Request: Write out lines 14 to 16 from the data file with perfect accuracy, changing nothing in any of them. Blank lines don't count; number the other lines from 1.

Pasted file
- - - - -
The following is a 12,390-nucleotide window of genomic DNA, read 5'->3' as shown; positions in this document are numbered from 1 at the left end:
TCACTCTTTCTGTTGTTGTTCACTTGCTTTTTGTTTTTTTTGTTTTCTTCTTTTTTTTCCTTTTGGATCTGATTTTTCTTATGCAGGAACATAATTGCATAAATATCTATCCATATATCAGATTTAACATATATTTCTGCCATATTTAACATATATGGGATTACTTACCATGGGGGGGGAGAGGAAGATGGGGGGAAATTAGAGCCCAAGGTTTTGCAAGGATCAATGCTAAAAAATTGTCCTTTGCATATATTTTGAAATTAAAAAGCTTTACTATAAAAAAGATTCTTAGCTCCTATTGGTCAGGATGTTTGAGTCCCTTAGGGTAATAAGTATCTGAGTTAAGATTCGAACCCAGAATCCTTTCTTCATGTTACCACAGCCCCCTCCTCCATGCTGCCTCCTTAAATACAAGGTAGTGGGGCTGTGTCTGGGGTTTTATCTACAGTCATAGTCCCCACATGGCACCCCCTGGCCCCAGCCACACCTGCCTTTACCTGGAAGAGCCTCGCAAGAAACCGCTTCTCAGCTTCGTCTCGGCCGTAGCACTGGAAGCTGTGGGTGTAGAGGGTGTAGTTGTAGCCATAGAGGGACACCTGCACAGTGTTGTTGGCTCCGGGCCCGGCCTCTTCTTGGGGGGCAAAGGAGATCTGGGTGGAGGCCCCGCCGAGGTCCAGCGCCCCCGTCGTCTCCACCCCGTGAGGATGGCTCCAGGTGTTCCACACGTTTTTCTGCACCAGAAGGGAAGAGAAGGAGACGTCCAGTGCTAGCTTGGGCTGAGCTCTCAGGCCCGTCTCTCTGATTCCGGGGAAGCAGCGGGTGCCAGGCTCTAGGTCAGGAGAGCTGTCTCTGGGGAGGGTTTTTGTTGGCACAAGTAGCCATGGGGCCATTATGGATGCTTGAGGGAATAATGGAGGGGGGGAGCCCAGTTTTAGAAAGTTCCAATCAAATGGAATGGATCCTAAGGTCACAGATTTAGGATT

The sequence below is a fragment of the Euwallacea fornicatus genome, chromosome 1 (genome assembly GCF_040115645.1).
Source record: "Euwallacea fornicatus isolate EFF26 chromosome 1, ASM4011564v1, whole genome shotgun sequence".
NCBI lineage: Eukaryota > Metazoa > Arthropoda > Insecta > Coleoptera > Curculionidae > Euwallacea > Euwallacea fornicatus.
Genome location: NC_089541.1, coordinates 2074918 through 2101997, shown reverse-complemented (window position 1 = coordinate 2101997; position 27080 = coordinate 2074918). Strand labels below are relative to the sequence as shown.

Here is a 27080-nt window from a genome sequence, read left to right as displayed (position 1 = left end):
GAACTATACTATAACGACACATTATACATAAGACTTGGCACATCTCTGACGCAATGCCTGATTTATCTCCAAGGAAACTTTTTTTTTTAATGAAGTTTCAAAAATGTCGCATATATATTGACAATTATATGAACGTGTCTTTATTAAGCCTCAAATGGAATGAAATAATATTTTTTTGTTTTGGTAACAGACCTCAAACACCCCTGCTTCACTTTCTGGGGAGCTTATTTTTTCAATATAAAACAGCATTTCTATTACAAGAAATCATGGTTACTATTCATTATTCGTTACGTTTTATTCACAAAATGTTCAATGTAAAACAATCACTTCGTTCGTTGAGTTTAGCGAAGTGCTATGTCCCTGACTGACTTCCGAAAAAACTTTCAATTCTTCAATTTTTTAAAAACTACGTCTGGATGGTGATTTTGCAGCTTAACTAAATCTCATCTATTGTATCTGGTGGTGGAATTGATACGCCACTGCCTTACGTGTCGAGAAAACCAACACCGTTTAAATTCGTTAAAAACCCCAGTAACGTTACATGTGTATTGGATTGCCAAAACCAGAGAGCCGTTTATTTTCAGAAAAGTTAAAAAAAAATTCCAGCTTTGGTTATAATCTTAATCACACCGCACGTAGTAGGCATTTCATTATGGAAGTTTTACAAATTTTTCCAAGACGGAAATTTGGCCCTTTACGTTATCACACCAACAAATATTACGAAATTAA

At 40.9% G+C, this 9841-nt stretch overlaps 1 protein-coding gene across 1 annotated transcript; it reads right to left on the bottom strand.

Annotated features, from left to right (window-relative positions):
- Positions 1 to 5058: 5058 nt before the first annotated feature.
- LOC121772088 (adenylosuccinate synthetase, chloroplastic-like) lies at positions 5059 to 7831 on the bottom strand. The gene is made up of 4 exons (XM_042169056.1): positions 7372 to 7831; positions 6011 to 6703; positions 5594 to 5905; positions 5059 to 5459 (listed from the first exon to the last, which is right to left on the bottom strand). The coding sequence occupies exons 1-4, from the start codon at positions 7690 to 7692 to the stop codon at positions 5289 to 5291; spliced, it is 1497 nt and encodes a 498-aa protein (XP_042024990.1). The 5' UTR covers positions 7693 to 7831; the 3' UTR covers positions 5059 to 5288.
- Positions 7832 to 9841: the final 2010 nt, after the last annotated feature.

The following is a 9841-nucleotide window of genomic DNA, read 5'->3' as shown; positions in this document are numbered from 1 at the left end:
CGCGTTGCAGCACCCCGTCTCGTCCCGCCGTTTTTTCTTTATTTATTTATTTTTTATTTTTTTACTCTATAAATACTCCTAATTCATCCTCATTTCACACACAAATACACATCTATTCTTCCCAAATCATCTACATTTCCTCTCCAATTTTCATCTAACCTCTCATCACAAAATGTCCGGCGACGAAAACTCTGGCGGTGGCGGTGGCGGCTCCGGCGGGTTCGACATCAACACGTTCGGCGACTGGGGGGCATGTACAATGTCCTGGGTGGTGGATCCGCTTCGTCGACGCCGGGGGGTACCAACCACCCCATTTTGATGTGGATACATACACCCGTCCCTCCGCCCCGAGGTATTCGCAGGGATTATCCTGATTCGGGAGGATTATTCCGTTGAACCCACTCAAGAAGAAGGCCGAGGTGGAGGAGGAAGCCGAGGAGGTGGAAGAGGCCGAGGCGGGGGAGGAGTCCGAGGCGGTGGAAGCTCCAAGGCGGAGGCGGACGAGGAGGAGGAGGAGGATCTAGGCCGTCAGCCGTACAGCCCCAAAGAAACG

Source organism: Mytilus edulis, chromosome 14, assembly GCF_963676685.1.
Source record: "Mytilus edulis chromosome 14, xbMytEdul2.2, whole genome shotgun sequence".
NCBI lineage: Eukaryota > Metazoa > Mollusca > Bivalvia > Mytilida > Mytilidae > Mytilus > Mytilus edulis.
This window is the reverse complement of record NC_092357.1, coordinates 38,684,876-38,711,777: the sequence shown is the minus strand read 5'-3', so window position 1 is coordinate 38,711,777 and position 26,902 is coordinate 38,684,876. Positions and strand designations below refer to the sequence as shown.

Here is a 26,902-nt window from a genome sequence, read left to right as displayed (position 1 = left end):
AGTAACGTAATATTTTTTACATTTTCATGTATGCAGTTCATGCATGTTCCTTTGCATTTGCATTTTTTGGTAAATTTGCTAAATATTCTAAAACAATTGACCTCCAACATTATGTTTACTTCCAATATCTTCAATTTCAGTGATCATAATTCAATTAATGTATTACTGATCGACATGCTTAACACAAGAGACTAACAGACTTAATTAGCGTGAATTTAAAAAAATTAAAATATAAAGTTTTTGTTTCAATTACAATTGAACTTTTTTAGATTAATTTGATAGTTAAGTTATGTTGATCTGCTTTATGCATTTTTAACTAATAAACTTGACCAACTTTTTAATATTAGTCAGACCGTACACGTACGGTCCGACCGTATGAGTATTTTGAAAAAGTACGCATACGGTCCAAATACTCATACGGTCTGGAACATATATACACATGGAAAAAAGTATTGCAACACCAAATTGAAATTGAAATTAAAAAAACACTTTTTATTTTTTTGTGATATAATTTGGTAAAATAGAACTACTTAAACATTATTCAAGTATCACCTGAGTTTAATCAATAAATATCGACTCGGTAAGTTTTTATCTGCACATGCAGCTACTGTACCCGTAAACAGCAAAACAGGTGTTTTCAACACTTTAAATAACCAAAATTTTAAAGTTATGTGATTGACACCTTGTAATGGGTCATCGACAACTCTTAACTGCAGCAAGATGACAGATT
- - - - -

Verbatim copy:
The following is a 9841-nucleotide window of genomic DNA, read 5'->3' as shown; positions in this document are numbered from 1 at the left end:
CGCGTTGCAGCACCCCGTCTCGTCCCGCCGTTTTTTCTTTATTTATTTATTTTTTATTTTTTTACTCTATAAATACTCCTAATTCATCCTCATTTCACACACAAATACACATCTATTCTTCCCAAATCATCTACATTTCCTCTCCAATTTTCATCTAACCTCTCATCACAAAATGTCCGGCGACGAAAACTCTGGCGGTGGCGGTGGCGGCTCCGGCGGGTTCGACATCAACACGTTCGGCGACTGGGGGGCATGTACAATGTCCTGGGTGGTGGATCCGCTTCGTCGACGCCGGGGGGTACCAACCACCCCATTTTGATGTGGATACATACACCCGTCCCTCCGCCCCGAGGTATTCGCAGGGATTATCCTGATTCGGGAGGATTATTCCGTTGAACCCACTCAAGAAGAAGGCCGAGGTGGAGGAGGAAGCCGAGGAGGTGGAAGAGGCCGAGGCGGGGGAGGAGTCCGAGGCGGTGGAAGCTCCAAGGCGGAGGCGGACGAGGAGGAGGAGGAGGATCTAGGCCGTCAGCCGTACAGCCCCAAAGAAACG

Source organism: Mytilus edulis, chromosome 14, assembly GCF_963676685.1.